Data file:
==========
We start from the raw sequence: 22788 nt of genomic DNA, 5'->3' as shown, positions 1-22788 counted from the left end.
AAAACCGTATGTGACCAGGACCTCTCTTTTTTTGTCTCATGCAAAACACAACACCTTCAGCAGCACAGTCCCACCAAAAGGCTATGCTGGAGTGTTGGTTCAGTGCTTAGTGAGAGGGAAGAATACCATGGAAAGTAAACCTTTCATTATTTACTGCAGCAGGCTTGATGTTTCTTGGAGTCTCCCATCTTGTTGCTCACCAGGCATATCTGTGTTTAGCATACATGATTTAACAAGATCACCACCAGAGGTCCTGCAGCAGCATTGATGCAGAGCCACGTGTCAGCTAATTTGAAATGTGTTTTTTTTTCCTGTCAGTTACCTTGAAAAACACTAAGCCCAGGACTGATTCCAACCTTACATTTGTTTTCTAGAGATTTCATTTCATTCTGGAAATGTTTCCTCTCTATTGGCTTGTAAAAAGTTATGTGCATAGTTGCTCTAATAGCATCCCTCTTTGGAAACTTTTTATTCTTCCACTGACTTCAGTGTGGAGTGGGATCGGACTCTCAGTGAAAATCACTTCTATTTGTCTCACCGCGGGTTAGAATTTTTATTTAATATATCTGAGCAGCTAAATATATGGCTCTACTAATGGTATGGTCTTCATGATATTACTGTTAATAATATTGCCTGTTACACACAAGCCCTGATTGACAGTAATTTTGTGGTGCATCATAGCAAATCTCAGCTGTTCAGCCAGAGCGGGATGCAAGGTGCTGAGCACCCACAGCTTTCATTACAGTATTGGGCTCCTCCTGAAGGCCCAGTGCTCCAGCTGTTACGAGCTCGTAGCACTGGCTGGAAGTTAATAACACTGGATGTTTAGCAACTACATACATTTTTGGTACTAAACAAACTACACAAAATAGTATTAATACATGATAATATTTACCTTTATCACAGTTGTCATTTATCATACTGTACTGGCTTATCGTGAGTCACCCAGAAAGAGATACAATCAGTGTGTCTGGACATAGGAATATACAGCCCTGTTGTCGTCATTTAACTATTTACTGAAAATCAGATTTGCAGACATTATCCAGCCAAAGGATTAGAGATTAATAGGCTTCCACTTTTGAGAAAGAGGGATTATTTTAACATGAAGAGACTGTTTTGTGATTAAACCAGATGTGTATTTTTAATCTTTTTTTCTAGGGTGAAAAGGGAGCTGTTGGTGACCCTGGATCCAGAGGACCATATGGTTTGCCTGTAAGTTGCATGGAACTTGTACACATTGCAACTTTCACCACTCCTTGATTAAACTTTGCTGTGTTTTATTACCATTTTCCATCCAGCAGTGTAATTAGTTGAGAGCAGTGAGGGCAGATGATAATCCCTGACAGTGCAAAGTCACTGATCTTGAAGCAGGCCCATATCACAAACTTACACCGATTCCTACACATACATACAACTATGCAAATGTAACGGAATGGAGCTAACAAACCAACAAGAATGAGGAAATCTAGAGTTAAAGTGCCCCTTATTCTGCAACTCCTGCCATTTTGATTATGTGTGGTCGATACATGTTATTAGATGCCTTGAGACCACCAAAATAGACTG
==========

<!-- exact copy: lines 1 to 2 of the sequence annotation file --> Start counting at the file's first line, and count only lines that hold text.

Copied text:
We start from the raw sequence: 22788 nt of genomic DNA, 5'->3' as shown, positions 1-22788 counted from the left end.
AAAACCGTATGTGACCAGGACCTCTCTTTTTTTGTCTCATGCAAAACACAACACCTTCAGCAGCACAGTCCCACCAAAAGGCTATGCTGGAGTGTTGGTTCAGTGCTTAGTGAGAGGGAAGAATACCATGGAAAGTAAACCTTTCATTATTTACTGCAGCAGGCTTGATGTTTCTTGGAGTCTCCCATCTTGTTGCTCACCAGGCATATCTGTGTTTAGCATACATGATTTAACAAGATCACCACCAGAGGTCCTGCAGCAGCATTGATGCAGAGCCACGTGTCAGCTAATTTGAAATGTGTTTTTTTTTCCTGTCAGTTACCTTGAAAAACACTAAGCCCAGGACTGATTCCAACCTTACATTTGTTTTCTAGAGATTTCATTTCATTCTGGAAATGTTTCCTCTCTATTGGCTTGTAAAAAGTTATGTGCATAGTTGCTCTAATAGCATCCCTCTTTGGAAACTTTTTATTCTTCCACTGACTTCAGTGTGGAGTGGGATCGGACTCTCAGTGAAAATCACTTCTATTTGTCTCACCGCGGGTTAGAATTTTTATTTAATATATCTGAGCAGCTAAATATATGGCTCTACTAATGGTATGGTCTTCATGATATTACTGTTAATAATATTGCCTGTTACACACAAGCCCTGATTGACAGTAATTTTGTGGTGCATCATAGCAAATCTCAGCTGTTCAGCCAGAGCGGGATGCAAGGTGCTGAGCACCCACAGCTTTCATTACAGTATTGGGCTCCTCCTGAAGGCCCAGTGCTCCAGCTGTTACGAGCTCGTAGCACTGGCTGGAAGTTAATAACACTGGATGTTTAGCAACTACATACATTTTTGGTACTAAACAAACTACACAAAATAGTATTAATACATGATAATATTTACCTTTATCACAGTTGTCATTTATCATACTGTACTGGCTTATCGTGAGTCACCCAGAAAGAGATACAATCAGTGTGTCTGGACATAGGAATATACAGCCCTGTTGTCGTCATTTAACTATTTACTGAAAATCAGATTTGCAGACATTATCCAGCCAAAGGATTAGAGATTAATAGGCTTCCACTTTTGAGAAAGAGGGATTATTTTAACATGAAGAGACTGTTTTGTGATTAAACCAGATGTGTATTTTTAATCTTTTTTTCTAGGGTGAAAAGGGAGCTGTTGGTGACCCTGGATCCAGAGGACCATATGGTTTGCCTGTAAGTTGCATGGAACTTGTACACATTGCAACTTTCACCACTCCTTGATTAAACTTTGCTGTGTTTTATTACCATTTTCCATCCAGCAGTGTAATTAGTTGAGAGCAGTGAGGGCAGATGATAATCCCTGACAGTGCAAAGTCACTGATCTTGAAGCAGGCCCATATCACAAACTTACACCGATTCCTACACATACATACAACTATGCAAATGTAACGGAATGGAGCTAACAAACCAACAAGAATGAGGAAATCTAGAGTTAAAGTGCCCCTTATTCTGCAACTCCTGCCATTTTGATTATGTGTGGTCGATACATGTTATTAGATGCCTTGAGACCACCAAAATAGACTG